T Nation

Nervous About Success


#1

For the last 6 months I have been coordinating changing my career direction and lift direction in general. I did a lot of thinking between March and May of this year, which culminated to a lot of writing and self reflection exercises and I decided after a 3 year hiatus to go back to school and get my PhD. I know deep down it is what I want to do, but I am not going to lie I am scared shitless of the responsibilities and commitment that it will require.

Fast forward to today, between many emails, telecons, university visits, interviews, etc, there is a very strong chance that I just landed a once in a lifetime opportunity. A "dream career" some might call it. This is something Ive worked towards all my life, and had many setbacks along the way, and a few years ago I almost walked out of my field and gave up everything for a more simple life, but I pressed onward and "ignored" those feelings of doubt.

And now, here it is, right in front of me. Literally, a vision of something Ive seen myself doing since I was 5. All I have to do is fill out an application, get the necessary paperwork done, and finish up 1 last telecon after Thanksgiving (to finalize project details) before the ball gets rolling.
I'm pretty scared ironically, almost avoidant, and I don't know why. There is a burning feeling deep down that says "Don't do this, run away, go live on an island and be a bartender!", but Im not one to let fear run my life. I have a few options now though:

One possibility was that Id start in January. This is pretty rare for a PhD to start (usually due to funding cycles) but I was told funding for me wont be an issue. I was told that if I start in January, essentially I will be made a director of a new facility being built. It is an amazing opportunity and I will have a great deal of responsibility. On some level I feel like it is too soon. I feel like I need to enjoy my life a little bit more. But maybe I am more afraid of not succeeding. I really don't know.

So the point of this thread is for me to vent and talk to people who I think are like minded and goal oriented. I guess I am having some trouble dealing with "success neurosis", will I be able to live up to their expectations, do I have enough energy to carry out the tasks they are asking of me, will this take away from my ability to have a social life or get involved in a serious relationship, am I having enough fun in my life. Maybe these questions are silly.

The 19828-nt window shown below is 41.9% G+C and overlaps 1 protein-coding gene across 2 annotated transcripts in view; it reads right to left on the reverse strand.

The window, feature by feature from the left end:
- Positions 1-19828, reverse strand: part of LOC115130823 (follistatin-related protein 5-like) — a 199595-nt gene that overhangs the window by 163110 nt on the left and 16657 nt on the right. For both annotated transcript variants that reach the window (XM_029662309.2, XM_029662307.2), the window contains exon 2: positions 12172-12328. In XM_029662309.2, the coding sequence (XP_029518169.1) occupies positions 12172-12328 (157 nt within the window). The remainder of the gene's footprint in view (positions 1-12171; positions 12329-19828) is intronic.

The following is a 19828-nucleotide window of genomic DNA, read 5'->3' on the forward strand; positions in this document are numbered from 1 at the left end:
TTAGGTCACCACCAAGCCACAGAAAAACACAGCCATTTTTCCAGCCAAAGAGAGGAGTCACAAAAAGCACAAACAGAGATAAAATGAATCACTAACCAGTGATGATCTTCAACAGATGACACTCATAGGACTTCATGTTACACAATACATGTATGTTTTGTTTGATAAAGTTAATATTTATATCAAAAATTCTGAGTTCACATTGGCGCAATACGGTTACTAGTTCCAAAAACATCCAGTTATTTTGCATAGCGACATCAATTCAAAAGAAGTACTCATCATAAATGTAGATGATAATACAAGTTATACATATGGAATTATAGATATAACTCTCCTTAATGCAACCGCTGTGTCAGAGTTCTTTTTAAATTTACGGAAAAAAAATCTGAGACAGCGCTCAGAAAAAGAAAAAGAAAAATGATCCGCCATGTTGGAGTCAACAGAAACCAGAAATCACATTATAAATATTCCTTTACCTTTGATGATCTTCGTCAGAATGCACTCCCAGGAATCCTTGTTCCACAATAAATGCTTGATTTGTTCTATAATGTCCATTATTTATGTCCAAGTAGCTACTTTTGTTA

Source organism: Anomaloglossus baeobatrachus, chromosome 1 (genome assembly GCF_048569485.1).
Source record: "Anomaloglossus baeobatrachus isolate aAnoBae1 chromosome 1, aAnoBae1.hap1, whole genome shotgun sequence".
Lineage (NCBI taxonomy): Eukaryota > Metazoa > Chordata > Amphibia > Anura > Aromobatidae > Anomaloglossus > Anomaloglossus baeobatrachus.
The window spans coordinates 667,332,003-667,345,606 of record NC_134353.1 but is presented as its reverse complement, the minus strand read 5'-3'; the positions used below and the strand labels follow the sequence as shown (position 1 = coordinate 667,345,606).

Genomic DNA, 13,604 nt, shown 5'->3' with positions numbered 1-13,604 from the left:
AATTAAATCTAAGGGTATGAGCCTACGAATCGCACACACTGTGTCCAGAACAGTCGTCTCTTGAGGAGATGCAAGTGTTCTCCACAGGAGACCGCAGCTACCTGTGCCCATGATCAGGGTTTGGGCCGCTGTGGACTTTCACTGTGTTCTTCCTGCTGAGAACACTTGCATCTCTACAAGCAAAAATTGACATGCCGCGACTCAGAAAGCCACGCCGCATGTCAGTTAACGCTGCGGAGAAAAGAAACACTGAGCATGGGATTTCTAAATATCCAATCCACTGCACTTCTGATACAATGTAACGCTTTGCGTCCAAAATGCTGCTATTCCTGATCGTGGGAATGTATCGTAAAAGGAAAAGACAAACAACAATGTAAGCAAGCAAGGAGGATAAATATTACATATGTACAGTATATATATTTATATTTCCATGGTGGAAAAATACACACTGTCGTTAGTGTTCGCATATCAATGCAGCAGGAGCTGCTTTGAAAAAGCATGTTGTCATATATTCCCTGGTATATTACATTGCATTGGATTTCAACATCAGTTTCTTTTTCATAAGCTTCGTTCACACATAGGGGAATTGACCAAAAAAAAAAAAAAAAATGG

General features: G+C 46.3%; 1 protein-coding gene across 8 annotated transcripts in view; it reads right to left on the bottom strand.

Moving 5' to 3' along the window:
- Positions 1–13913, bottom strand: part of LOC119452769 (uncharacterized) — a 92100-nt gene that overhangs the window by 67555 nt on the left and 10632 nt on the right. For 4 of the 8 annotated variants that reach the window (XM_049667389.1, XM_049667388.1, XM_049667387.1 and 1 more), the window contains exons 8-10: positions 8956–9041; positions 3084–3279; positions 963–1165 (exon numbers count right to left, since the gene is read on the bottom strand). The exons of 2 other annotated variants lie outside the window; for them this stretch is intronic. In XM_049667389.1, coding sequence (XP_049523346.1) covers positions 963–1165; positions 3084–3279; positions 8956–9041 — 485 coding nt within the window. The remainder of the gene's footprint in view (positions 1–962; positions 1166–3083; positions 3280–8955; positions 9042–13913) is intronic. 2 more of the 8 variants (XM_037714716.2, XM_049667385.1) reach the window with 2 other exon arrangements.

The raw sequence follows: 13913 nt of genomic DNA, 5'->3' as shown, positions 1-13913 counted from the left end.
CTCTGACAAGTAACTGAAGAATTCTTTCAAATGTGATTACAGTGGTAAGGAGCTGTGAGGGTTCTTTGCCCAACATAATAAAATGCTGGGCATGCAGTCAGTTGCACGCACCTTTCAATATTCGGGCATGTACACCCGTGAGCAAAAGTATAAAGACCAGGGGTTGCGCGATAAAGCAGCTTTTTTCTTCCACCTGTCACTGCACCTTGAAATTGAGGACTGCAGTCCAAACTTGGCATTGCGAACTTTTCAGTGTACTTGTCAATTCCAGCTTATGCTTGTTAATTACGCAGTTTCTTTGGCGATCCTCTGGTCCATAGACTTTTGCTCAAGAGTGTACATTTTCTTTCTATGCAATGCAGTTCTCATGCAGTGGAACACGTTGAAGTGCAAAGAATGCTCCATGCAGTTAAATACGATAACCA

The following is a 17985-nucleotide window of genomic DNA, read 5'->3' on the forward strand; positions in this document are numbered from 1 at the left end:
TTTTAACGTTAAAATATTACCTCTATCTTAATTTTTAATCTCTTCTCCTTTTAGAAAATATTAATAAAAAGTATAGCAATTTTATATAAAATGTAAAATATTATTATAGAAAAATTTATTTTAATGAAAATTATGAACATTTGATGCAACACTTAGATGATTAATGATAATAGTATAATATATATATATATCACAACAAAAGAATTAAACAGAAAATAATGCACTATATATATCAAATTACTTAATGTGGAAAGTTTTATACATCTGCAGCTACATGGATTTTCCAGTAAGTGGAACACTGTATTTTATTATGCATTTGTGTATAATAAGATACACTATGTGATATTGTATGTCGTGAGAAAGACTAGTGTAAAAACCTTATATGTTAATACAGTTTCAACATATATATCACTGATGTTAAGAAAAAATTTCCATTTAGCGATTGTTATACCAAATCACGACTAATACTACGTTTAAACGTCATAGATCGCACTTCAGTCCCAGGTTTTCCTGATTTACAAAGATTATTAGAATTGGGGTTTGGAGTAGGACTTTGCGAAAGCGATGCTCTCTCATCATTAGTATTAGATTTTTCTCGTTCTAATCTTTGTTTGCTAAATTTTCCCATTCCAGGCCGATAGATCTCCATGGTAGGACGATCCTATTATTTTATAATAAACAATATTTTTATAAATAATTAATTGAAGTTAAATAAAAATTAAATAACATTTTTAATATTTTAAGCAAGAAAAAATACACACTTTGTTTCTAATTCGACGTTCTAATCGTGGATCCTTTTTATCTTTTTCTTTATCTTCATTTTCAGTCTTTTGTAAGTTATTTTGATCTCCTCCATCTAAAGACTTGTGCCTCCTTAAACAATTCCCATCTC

Either way, I have the opportunity of a lifetime in front of me and I feel like a deer caught in the headlights of a big train coming my way.


#2

Congratulations! I am genuinely happy for your, especially since you’ve expressed your frustration several times on here. Here’s one of my favourite quotes by Rory Miller:

“Lonnie Athens posits that one of the reasons that change is hard is that no matter how screwed-up your life, how horribly you are being victimized or how clear it is that death is inevitable on your current path, you are alive. Your subconscious mind […] is very well aware that your big plan to change your life is just that, a plan. Subconsciously it knows that planning is a game, THIS is real and it will try to stick to what works.”

Your life is not fucked up or in danger (hopefully) but the idea stays the same - your subconscious doesn’t like change. Don’t let it fool you.


#3

My advice to you is learn Excel. It’ll help immensely…


#4

…but on a serious note - congrats. What you’re feeling is pretty normal, I think. I am in a pretty sought after and rigorous grad program at the moment (masters) and I had similar feelings of apprehension; If this is what you REALLY want to do, keep going through to motions for the time being knowing you’re going into a place where you want to be - keeping in mind there will be a lot of hard work (which I’m sure you’re more than capable of doing) between jump street and the finish line.

Once you actually start doing the work, you won’t notice or have that feeling of apprehension. Good luck - can’t wait to hear all your veiled-brag posts about your journey and bashing of us with lesser programming skills -_o


#5

[quote]polo77j wrote:
…but on a serious note - congrats. What you’re feeling is pretty normal, I think. I am in a pretty sought after and rigorous grad program at the moment (masters) and I had similar feelings of apprehension; If this is what you REALLY want to do, keep going through to motions for the time being knowing you’re going into a place where you want to be - keeping in mind there will be a lot of hard work (which I’m sure you’re more than capable of doing) between jump street and the finish line.

Once you actually start doing the work, you won’t notice or have that feeling of apprehension. Good luck - can’t wait to hear all your veiled-brag posts about your journey and bashing of us with lesser programming skills -_o[/quote]

If you work hard someday you can be king too. Haha, thanks. Excel sucks dick. Fuck Excel.


#6

I think Aero51 and Carbiduis should have their own little sub-forum to post their stories. Justliftbrah could post there every once in a while too.


#7

’ Don’t snatch defeat from the jaws of victory. ’ comes to mind when I’ve been riddled with doubt while facing a good opportunity.


#8

[quote]Aero51 wrote:
One possibility was that Id start in January. This is pretty rare for a PhD to start (usually due to funding cycles) but I was told funding for me wont be an issue. I was told that if I start in January, essentially I will be made a director of a new facility being built. It is an amazing opportunity and I will have a great deal of responsibility. On some level I feel like it is too soon. I feel like I need to enjoy my life a little bit more. But maybe I am more afraid of not succeeding. I really don’t know.

So the point of this thread is for me to vent and talk to people who I think are like minded and goal oriented. I guess I am having some trouble dealing with “success neurosis”, will I be able to live up to their expectations, do I have enough energy to carry out the tasks they are asking of me, will this take away from my ability to have a social life or get involved in a serious relationship, am I having enough fun in my life. Maybe these questions are silly.
[/quote]

I’ll relate a few things from my experience. Maybe helpful, maybe not - I understand that we’re all different creatures. But I see a little bit of myself in this passage, so here goes.